Tag Archive | mental health

The kids can suffer from SAD too

It’s around this time of year that I begin to feel the effect of the diminishing light hours.

My spirits and motivation drop like wilted geraniums left in the frost, my energy and enthusiasm along with them. I imagine I’m like the trees whose sap is seeping back to their roots, discarding their summer leaves so they’ve not got much to do till next Spring. I want to be the same!

It becomes very difficult to feel any kind of joy in stuff when I don’t get enough daylight. I soon succumb to being a SAD person. Achievement can be difficult. I have to work hard to combat it. Hence the daily walk recorded on my Instagram feed. 

I also realised it could be the same for the kids. Confined inside on dull dark days irritations and conflicts could soon cloud the atmosphere of generally happy home educating days. So, grey and cold or not, if we didn’t have another other activity planned out of the house that day, they got dragged out for a walk of some sort. And despite resistance, it lifted the mood every time – even if sometimes it was just gratitude at being back in the warm! (You can read more about our day to day Home Ed life in ‘A Funny Kind of Education’).

With the continual reports of rising mental health issues among children at younger and younger ages I do wonder if this is a major factor. Kids are outdoors less and less, indoor virtual entertainment being both easily accessible, attractively seductive and convenient for parents too perhaps, especially for those less keen on braving the weather. Kids are outside in natural light and spaces for smaller amounts of time than ever before. It’s got to have a detrimental impact – as it does on many adults.

Increasingly it is thought that natural daylight and time outside, especially in green spaces, is vital for our mental wellbeing, for kids too, as well as giving them time to run off excess energy we might not have! This is what Mind, the mental health charity, have to say about it.

And more reasons why our kids need to be outside are outlined in this piece in the Huff Post uk.

So, just as we would never consciously do anything to harm our children’s physical health, perhaps we need to apply that principle to their mental wellbeing too, making sure the lifestyle choices we make aren’t damaging. Getting the family out for their regular dose of natural light and space needs to be part of those choices, wherever you live.

(See The Wild Network for some ideas)

 

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A plea to drivers – slow down for children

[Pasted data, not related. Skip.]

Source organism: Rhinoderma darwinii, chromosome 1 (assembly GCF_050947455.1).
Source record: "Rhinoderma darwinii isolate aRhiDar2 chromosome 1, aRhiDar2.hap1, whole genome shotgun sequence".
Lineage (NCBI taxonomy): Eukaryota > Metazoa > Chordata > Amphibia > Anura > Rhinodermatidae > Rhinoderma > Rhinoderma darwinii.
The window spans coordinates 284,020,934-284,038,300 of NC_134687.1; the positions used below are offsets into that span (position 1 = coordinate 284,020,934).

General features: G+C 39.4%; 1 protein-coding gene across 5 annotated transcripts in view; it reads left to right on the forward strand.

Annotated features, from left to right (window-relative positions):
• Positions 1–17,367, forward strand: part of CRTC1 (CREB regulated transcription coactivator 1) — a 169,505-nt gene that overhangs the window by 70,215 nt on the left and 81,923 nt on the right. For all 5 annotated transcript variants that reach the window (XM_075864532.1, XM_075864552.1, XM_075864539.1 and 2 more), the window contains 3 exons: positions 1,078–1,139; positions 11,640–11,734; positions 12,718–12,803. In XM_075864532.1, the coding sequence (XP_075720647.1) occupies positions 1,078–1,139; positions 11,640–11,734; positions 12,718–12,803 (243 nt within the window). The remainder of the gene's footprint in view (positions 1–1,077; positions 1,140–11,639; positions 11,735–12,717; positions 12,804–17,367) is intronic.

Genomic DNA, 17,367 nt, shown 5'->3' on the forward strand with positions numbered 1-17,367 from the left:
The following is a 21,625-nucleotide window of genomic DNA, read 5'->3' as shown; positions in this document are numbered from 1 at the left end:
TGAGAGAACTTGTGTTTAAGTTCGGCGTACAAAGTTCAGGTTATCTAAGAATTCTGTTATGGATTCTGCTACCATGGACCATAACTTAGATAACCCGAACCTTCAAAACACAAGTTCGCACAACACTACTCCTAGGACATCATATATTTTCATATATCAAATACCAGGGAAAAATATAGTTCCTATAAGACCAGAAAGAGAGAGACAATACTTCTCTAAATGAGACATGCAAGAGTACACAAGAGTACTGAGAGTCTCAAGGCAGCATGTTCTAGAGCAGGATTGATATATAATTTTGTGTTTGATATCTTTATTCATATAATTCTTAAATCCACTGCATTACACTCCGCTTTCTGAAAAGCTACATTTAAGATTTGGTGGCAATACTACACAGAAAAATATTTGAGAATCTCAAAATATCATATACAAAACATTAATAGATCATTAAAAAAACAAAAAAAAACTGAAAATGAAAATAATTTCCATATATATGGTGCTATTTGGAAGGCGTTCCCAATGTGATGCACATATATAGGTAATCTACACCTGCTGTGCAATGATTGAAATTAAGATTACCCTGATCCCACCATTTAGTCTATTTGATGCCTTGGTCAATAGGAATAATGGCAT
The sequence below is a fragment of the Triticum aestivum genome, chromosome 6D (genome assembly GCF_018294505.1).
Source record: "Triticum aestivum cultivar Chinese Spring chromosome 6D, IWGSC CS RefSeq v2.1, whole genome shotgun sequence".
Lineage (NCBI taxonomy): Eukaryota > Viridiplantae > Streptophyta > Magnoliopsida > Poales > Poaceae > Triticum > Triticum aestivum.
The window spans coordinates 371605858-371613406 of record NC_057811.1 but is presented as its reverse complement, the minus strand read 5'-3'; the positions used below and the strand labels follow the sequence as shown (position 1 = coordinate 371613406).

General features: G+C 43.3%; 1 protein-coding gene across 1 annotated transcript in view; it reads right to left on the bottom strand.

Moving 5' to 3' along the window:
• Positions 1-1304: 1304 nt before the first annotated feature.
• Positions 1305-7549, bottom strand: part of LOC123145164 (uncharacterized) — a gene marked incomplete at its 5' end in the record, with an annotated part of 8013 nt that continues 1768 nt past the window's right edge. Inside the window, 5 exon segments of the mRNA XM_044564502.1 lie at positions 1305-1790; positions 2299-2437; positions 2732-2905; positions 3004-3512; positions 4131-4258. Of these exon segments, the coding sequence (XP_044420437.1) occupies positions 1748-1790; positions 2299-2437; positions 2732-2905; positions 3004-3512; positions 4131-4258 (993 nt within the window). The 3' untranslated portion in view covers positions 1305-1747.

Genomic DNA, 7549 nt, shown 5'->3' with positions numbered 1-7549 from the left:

I’ve been out on my bike several times this week. This is to take care of my mental fitness as well as the physical. (There’s a good article about it here)

It works for the kids too as I describe in my ‘Home Education Notebook’, lifting moods and discharging niggles that build up like static if we spend too long inside. (See chapter 24 ‘The Outdoor Miracle’ and chapter 30 ‘Exercise for Education’s Sake’ where I talk about how it impacts on intelligence).

I have cycled round these narrow country lanes and enjoyed the feel of the wind on my scalp, since I was a youngster. So I have to admit to neglecting to get a helmet yet. Luckily, I no longer have to set an example to little kids; there’s none to see this bad practice. And thankfully, my daughter who cycles in the city, has the wisdom to wear one – glorious gold it is – unlike her mother!

But I need to update my habits. Because rural cycling is not like it used to be with the odd vehicle pottering slowly by. Cars come racing by on the narrow country lanes as fast as they do on the main roads. Faster in fact, as they use the back roads to avoid the speed limits on the major ones and consequently I’m sprayed with mud, stones and the wind rush of a car doing more than 50 miles per hour, pushing far too close in attempts to get by rather than wait for a wider stretch of road. When did people get so impatient? And when did people become so ignorant and disrespectful of other road users? Perhaps riding a bike for a week should be a standard part of the driving test.

It was just this type of behaviour that killed one of the children in the school where I was teaching at the time. This was the days before helmets were standard. The lorry raced past far too fast and far too close, without any regard at all for the fact cyclists wobbleespecially children – even without the wind rush. The child didn’t stand a chance and went under the rear wheels. A helmet wouldn’t have saved him. But a careful driver would. We all grieved for weeks. I can’t even begin to think how the parents felt.

We cannot wrap our children in cotton wool. But we can teach them to be wise, understand what using the road entails, be careful and of course wear a helmet.

And as drivers, we must always SLOW DOWN and give plenty of SPACE to cyclists, particularly CHILDREN. Remember that we are not the only road users and make sure that we are not one of the careless bastards who passed me today who put people at such risk.